So, back in the early 1990’s, I hung out with the backroom guys in that law firm in Seattle, and I saw more of Mohammed’s paintings. Ambrosavage, the cartoonist, spoofed office life and dipped into political satire. “My sister’s in the FBI,” he said. “Don’t want to get carried away.” Ambrosavage drank constantly and encouraged everyone else to join him. We admired it, but couldn’t ever quite keep up.
On weekends, Mohammed painted more and more sprays of color, more figures of women reclining, more ladders connecting land and sky, more airplanes. I’d go visit his house where he and his wife Marcia, a solid socialist who was a kindred soul of my husband Gary’s, lived on Beacon Hill in Seattle. Mohammed worked in an unheated garage set against the hillside and we’d sit in there with a portable heater blowing. I’d sit on a stool and watch him paint. We’d drink beer and point to the images. “Like ’em?” Mohammed would say. Then he’d grin. Sometimes, at dinner, he’d goof around and pretend to poke a fork in his eye. The prongs would bounce off the lens of his glasses.
Mohammed told stories of going to school in Tangier, his hometown at the mouth of the Mediterranean. The city was an international zone from the 1920’s into the 50’s, when he was born. He remembers the Voice of America towers along the beach, and the wash of Spanish, Portugese, French, Arabic, Italian and English that filled the souks, the twisting marketplaces overlooking the sea. When I heard about these places, I wanted to visit them. Tangier was where Matisse and Delacroix painted, where Paul Bowles, Tennessee Williams and Jean Genet as well as Mohamed Choukri lived and wrote. Jack Kerouac visited, as did the Rolling Stones. And they stayed awhile. It was a cheap, vibrant, otherworldly place just across the Strait of Gibraltar from Spain.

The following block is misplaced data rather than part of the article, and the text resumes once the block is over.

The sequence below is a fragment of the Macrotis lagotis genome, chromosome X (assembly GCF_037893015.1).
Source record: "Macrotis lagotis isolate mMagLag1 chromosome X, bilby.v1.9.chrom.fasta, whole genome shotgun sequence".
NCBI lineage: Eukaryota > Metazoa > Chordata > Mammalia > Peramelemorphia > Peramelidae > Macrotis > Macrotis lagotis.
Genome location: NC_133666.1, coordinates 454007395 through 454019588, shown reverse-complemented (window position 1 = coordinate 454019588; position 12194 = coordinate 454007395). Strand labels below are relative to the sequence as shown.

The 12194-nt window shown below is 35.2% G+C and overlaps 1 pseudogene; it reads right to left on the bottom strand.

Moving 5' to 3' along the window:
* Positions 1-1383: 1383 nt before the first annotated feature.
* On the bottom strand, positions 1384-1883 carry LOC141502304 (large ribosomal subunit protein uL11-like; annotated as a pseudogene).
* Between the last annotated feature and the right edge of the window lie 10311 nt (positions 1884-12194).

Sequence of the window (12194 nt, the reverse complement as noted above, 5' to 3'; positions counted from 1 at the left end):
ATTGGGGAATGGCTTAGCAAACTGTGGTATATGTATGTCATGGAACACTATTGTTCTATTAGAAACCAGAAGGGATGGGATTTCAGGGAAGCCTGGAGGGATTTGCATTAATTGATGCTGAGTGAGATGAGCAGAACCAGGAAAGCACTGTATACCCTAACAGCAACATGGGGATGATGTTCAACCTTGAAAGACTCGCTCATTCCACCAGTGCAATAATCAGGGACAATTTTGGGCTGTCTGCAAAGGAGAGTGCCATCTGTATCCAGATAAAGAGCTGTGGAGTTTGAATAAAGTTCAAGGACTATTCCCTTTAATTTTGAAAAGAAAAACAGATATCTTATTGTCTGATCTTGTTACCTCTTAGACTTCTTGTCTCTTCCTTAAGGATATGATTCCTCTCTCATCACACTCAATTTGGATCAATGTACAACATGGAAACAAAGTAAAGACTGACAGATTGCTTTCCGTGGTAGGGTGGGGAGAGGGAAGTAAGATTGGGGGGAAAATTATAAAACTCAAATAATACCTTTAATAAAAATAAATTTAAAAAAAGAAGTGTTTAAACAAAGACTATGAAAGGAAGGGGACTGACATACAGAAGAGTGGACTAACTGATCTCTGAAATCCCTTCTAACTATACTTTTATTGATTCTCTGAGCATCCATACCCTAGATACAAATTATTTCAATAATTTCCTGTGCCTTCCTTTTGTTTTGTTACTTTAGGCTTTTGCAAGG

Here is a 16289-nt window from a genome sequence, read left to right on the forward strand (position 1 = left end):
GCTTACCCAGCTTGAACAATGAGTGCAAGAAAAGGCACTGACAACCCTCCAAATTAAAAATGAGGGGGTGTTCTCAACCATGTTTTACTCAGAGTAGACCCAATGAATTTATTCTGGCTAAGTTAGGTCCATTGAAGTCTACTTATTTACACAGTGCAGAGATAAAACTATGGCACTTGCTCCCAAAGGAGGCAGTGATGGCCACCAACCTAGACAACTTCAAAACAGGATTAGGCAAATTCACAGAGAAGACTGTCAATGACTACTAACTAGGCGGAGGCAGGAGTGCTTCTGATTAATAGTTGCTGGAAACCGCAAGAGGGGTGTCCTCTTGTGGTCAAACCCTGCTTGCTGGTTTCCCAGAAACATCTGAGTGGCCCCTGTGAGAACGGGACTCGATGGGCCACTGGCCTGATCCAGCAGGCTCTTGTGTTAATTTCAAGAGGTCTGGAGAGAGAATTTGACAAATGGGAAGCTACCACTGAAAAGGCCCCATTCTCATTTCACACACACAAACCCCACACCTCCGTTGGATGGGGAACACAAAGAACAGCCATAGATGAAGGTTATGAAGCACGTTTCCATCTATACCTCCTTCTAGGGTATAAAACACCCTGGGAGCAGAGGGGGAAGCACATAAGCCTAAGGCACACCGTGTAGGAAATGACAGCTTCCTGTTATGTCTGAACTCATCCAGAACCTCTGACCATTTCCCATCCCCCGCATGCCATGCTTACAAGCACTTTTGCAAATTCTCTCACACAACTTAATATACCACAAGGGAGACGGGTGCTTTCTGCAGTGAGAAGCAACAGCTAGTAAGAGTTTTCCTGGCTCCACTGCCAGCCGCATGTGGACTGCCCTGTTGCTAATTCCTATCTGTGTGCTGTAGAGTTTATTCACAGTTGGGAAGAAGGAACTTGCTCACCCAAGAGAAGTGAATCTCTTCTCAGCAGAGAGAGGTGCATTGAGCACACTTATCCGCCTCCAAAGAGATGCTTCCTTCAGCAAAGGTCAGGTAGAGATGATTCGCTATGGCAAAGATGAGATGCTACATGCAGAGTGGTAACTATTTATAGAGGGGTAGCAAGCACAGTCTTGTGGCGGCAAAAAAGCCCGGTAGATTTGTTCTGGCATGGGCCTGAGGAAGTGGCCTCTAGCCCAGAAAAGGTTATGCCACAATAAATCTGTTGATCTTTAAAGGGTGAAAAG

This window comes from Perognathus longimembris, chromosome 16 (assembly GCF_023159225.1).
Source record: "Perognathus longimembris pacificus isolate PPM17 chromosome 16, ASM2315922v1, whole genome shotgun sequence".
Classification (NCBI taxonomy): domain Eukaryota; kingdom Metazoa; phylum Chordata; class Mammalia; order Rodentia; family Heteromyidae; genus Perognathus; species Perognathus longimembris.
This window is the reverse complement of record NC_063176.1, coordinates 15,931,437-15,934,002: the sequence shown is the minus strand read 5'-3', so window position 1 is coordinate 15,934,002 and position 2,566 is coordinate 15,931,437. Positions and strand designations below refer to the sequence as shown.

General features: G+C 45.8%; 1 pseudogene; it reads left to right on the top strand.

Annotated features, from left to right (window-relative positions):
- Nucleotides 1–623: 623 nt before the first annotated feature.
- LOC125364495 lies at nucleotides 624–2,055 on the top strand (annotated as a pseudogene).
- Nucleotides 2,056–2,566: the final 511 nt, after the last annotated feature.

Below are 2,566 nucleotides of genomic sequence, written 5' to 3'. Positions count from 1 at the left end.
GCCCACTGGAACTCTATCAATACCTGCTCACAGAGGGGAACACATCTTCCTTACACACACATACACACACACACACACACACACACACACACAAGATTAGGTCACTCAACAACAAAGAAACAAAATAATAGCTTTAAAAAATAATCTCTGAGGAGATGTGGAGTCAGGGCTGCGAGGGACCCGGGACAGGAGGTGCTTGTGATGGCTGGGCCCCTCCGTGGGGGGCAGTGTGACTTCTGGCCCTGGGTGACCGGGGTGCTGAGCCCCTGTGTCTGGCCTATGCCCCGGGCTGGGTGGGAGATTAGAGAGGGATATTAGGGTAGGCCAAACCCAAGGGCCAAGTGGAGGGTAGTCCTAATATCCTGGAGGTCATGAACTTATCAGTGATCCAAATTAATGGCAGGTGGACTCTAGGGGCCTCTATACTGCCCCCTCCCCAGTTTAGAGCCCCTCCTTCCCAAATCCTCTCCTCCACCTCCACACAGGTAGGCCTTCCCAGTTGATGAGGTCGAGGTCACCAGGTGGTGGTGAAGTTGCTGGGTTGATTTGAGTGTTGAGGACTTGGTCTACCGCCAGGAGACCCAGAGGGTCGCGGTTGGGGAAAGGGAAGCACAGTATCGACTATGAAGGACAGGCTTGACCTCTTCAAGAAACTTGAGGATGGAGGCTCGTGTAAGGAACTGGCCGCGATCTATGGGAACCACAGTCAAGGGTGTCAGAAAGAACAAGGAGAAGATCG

Paul Bowles was Mohammed’s high school English teacher. Most people like him for his stories, but I’m into Bowles for his autobiography, Without Stopping, a reeling expanse of a life from middle class roots in New York to an almost penniless life as a composer, translator, oral historian, fiction writer and historian. He was notorious for his gay relations outside of his marriage to Jane Bowles, a writer whom Tennessee Williams called the greatest, most under-recognized writer of her generation. She’s the sleeper in the relationship: plagued with madness and low productivity but deeply talented. Paulo gets all the attention while she dies , confined in a clinic, across the water in Spain.
During Mohammed’s childhood, Tangier in the 1950’s and 60’s, was remarkable—kind of like living in San Francisco’s North Beach during the same era. You could bump into John Cage or Allen Ginsberg in either place. Mohammed’s dad did bump into a lot of these folks. He was the concierge at the famous Rembrandt Hotel. Because of his contact with people from around the world, Mohammed’s dad sent his children to a variety of schools—the Jewish school, the American School as well as Moroccan schools. It was at the American School that Mohammed met Bowles, and there that he learned to care about art.
Later, I would come to Tangier and see the place where so much had converged. Mohammed’s sister Batool and her husband Abtef showed us the dismal modernist building where the Bowles had lived. Gary and I sighed– out of admiration and a bit of melancholy for the austerity of it—and we turned on to the rest of the city, following in Mohammed Daoudi’s footsteps.